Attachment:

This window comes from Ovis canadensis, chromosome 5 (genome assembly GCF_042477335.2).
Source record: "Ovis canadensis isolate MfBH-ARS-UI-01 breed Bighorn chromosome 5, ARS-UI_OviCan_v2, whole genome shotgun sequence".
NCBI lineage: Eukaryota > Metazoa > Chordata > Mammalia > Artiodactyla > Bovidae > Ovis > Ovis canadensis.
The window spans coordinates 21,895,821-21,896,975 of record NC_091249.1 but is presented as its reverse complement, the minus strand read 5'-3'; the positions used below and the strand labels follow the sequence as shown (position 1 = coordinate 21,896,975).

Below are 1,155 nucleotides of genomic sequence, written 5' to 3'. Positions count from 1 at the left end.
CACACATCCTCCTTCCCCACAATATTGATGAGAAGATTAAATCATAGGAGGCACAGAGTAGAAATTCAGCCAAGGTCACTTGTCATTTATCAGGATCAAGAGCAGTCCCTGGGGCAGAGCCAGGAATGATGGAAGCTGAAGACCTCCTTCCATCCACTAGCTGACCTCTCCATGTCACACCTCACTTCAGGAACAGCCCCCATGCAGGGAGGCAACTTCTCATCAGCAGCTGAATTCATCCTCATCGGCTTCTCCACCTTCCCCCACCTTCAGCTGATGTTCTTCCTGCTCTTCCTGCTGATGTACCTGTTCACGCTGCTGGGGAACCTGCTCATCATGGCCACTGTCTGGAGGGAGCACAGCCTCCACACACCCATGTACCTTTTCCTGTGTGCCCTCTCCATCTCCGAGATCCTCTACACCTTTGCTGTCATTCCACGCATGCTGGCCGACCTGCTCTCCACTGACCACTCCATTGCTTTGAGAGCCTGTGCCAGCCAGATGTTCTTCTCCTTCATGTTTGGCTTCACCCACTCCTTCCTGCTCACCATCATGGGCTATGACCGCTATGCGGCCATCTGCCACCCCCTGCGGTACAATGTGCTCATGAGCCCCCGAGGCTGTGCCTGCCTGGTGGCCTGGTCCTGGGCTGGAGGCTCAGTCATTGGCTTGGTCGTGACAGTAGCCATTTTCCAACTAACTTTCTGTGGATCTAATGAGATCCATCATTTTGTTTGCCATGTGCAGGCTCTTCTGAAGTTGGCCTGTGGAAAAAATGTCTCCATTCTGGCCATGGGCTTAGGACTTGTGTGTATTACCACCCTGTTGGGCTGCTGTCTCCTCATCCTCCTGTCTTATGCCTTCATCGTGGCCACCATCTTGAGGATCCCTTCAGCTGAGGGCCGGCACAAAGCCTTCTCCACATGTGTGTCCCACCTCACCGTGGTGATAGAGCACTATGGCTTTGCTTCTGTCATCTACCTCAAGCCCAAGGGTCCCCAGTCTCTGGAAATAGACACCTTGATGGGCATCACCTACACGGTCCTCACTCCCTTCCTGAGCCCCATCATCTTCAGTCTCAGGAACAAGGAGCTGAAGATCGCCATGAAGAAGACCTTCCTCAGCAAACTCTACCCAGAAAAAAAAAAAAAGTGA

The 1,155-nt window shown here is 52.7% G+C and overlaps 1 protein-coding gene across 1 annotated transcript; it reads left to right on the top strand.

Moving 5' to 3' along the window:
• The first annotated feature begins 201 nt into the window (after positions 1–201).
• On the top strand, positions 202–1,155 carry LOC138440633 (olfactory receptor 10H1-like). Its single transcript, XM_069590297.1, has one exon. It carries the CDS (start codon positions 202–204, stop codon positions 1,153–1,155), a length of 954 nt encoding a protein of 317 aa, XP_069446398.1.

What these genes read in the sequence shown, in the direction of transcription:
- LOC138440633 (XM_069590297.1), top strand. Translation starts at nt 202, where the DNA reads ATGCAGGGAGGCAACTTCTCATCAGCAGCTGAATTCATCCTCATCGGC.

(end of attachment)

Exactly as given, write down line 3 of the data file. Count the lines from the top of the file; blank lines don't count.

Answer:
NCBI lineage: Eukaryota > Metazoa > Chordata > Mammalia > Artiodactyla > Bovidae > Ovis > Ovis canadensis.